The Southern aristocrats of course changed their thinking and supported a break with Britain when they saw that the mother country wasn't keen on perpetuating slavery.

It's hard to fathom, today, what seems a blindness to the effect of simple circumstance on people's social status. Poor people must have been born with less acumen and poor characters. They got just what they deserved based on their merits. It wouldn't do to help them get a leg up; that would only spread the contagion of inferiority to the higher levels of society. Differences in skin tone made even more plain and permanent the perceived separation of the worthy from the debased.

Slave owners going on and on about liberty seems insane to us, but Woodard explains how that made perfect sense to them. Looking back to classical Greece, as these aristocrats were fond of doing, warned them about the limits of democracy as much as it extolled democracy. The legitimate demos needed to be a select group. And Greece was also a slave culture.

Interesting how Woodard brings out the anti-democratic convictions of the colonial and early American leaders before Jackson. The republic that the Constitution established wasn't what the libertarian-minded folks of Appalachia wanted--too dependent on central power and the wealthy elite classes of lawyers and doctors. What would have happened, had the fierce individualists not been thwarted by the limits to expansion, is the break-up of the U.S. into at least two countries, but maybe more than that, without the need for a Civil War.

Author:  KindaSkolarly [ Wed Oct 02, 2019 8:36 pm ]
Post subject:  Re: American Character - Ch. 4: The Elite and the Masses (1607 - 1876)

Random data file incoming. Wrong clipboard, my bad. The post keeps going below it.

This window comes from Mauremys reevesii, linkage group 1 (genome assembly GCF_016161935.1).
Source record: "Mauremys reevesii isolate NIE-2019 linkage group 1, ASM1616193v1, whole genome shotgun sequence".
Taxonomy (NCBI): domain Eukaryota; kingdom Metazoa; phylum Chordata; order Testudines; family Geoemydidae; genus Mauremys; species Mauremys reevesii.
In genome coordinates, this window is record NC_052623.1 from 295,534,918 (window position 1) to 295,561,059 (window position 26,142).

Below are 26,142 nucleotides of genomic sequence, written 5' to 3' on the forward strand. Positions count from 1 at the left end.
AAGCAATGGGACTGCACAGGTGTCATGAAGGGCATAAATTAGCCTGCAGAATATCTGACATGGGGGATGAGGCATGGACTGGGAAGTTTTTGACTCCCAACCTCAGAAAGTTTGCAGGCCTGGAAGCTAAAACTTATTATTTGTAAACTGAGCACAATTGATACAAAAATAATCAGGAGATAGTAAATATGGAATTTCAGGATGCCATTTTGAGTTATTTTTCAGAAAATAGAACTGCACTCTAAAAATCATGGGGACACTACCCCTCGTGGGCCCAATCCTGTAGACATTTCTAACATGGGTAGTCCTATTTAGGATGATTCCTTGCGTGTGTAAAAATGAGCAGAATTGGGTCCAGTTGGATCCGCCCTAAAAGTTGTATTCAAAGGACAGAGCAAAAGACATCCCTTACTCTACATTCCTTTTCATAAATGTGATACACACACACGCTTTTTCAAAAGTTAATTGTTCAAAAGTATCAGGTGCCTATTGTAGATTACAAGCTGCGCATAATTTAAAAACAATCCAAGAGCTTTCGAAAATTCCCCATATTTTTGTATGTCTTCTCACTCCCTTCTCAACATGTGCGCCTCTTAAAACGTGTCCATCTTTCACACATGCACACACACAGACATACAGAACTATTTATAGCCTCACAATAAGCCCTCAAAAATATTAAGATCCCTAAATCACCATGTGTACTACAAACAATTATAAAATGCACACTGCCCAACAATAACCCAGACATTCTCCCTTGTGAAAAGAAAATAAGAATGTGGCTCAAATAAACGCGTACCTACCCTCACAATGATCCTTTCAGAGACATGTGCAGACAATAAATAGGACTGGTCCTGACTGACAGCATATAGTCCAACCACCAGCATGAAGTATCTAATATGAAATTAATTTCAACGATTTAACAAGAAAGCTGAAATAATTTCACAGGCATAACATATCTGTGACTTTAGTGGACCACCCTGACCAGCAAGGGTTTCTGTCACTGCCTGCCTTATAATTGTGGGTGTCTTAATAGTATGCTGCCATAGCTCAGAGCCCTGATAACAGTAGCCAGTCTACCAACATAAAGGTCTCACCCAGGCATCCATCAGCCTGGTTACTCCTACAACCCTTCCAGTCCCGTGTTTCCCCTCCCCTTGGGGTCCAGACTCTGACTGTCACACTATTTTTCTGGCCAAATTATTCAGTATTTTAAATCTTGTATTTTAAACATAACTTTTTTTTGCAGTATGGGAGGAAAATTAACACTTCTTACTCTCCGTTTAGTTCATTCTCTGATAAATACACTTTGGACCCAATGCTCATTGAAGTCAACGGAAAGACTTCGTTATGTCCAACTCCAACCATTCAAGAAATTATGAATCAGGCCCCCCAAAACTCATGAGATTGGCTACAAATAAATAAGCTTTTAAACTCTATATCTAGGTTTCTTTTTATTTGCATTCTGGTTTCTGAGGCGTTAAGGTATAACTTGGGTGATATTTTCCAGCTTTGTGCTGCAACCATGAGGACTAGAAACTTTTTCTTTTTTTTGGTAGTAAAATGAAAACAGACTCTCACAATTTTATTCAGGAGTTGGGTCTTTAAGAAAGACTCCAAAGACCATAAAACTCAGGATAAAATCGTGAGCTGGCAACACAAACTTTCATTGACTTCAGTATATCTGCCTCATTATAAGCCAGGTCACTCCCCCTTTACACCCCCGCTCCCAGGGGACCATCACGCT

I didn't sign up for this discussion but I couldn't help overhearing.

The Confederacy was promised a lot by British Prime Minister Palmerston. His goal was to first split the US into north and south with the war of secession, and then do another division, east-west. For that one he planned to use the Mormons. They hated the US govt, and Palmerston sent agents in among them to fan that hatred. Without Palmerston and his decade of agitation in the south, there may not have been a Civil War in the US.

Author:  DWill [ Thu Oct 03, 2019 12:16 pm ]
Post subject:  Re: American Character - Ch. 4: The Elite and the Masses (1607 - 1876)

I'd not heard about Palmerston's involvement. Very interesting. I wanted to add something I picked up from reading a bit of Jon Meacham's book on Andrew Jackson, American Lion. Woodard calls Jackson "unlettered." While it is true that he had little formal schooling, he did educate himself to a degree and was a capable writer. He claimed to read three chapters of the Bible every day, and his library included volumes on American and some European history.

Author:  KindaSkolarly [ Fri Oct 04, 2019 9:37 pm ]
Post subject:  Re: American Character - Ch. 4: The Elite and the Masses (1607 - 1876)

Palmerston also agitated in the northern states. North-south war was vital to his plan to re-take America. He beefed up the British troop presence in Canada, too. He assumed that if Lincoln sued for peace in the south, then the Union would look for conquests in the north while it had a large army assembled. But the Brits would stop the invasion, and with the Mormons and mercenaries in the west, and the British navy blockading along the eastern seaboard, the Union would not be able to survive. Britain would be able to dictate surrender terms and essentially return America to colonial status.

But the Union won, and Palmerston died in 1865, so that was that.